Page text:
Supreme Court Justice Clarence Thomas Has Become the Butt of a Pizza Chain's Joke
A pizza chain creates a pizza deal inspired by Justice Clarence Thomas' controversial relationship with major GOP donor Harlan Crow.
Supreme Court Justice Clarence Thomas is sometimes under fire for his divisive rulings as a Republican Justice, but his controversial relationship with Texas super-donor Harlan Crow has recently made headlines. The Justice received several expensive gifts from Crow worth hundreds of thousands of dollars over the years.
This has turned Thomas into a major talking point, so much so that even a pizza eatery has taken note. Check out how this pizzeria is capitalizing on the political controversy.
One pizza chain had a sale inspired by Clarence Thomas.
&pizza, a casual fast-food pizza chain in the United States Northeast located in Washington, D.C., Maryland, Virginia, Pennsylvania, New Jersey, and New York, decided to capitalize on the ongoing controversy to drive sales. FOX Business reports that &pizza shared an email blast that said, "every pie on sale, just like Supreme Court Justice Clarence Thomas." The gist of the joke here is that just like the limited-time deal, Thomas is cheap and can easily be bought out. &pizza did not respond to FOX.
What's happening with the Clarence Thomas-Harlan Crow scandal?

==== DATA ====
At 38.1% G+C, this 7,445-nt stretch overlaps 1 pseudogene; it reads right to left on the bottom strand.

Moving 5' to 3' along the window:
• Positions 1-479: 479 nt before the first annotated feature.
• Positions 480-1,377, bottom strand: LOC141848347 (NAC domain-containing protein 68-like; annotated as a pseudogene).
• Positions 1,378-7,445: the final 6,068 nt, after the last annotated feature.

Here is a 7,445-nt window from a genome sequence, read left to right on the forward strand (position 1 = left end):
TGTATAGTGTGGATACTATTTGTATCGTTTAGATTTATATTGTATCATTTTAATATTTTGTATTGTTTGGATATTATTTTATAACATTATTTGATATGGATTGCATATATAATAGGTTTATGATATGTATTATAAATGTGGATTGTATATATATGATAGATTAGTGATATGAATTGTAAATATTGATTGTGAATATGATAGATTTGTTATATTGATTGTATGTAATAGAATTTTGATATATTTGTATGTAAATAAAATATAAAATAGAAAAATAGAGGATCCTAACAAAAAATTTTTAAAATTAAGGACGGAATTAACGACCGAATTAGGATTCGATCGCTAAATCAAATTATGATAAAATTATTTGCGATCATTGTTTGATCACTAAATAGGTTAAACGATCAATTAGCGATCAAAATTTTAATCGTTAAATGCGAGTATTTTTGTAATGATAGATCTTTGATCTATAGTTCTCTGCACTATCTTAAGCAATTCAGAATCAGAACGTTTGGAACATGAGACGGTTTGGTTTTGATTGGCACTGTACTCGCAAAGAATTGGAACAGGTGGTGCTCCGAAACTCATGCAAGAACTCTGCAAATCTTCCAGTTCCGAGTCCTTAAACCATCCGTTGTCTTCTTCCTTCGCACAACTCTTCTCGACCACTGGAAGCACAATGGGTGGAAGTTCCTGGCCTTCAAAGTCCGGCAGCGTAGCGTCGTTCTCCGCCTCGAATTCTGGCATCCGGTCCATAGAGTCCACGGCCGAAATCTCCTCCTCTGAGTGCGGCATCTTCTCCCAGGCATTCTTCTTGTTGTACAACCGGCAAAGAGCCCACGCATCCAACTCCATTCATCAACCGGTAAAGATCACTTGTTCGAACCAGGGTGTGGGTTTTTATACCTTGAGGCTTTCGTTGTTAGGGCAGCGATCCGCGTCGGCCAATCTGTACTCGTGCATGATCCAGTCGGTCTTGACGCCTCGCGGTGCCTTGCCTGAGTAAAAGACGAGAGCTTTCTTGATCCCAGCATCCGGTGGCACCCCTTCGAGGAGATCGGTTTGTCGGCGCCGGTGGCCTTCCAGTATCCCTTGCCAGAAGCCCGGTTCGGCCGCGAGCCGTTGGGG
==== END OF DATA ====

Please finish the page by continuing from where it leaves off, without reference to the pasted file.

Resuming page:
The most pressing scandal that scathes Thomas' reputation is his relationship with billionaire and major GOP donor Harlan Crow. The Ethics in Government Act in the White House requires Thomas to remain transparent about any financial assets gifted to him, which in the instance with Crow did not happen. Since the news broke, there's been a public outcry for Thomas to be investigated by the U.S. Department of Justice.
Per Slate, "the law provides that disclosures must include the identity of the source, a brief description, and the value of all gifts," and the Judiciary Conference Filing Instructions say that all gifts over $415 must be disclosed. Similar information is required for gifts of travel reimbursement under the act. Additionally, Thomas did not share that he sold three properties in Savannah, Georgia to Crow for $133,363. Any property transaction over $1,000 must be self-reported.
Legal ethics expert at Washington University in St. Louis Kathleen Clark has been studying Thomas' financial disclosures for years. "Thomas was hiding a financial relationship with Crow," she said when gauging the nature of their interactions. Thomas has reportedly also accepted private jet flights, private resort stays, and international cruises from Crow over what's alleged to be decades. In a statement, Crow claimed that there was no deeper meaning behind his gift-giving to Thomas.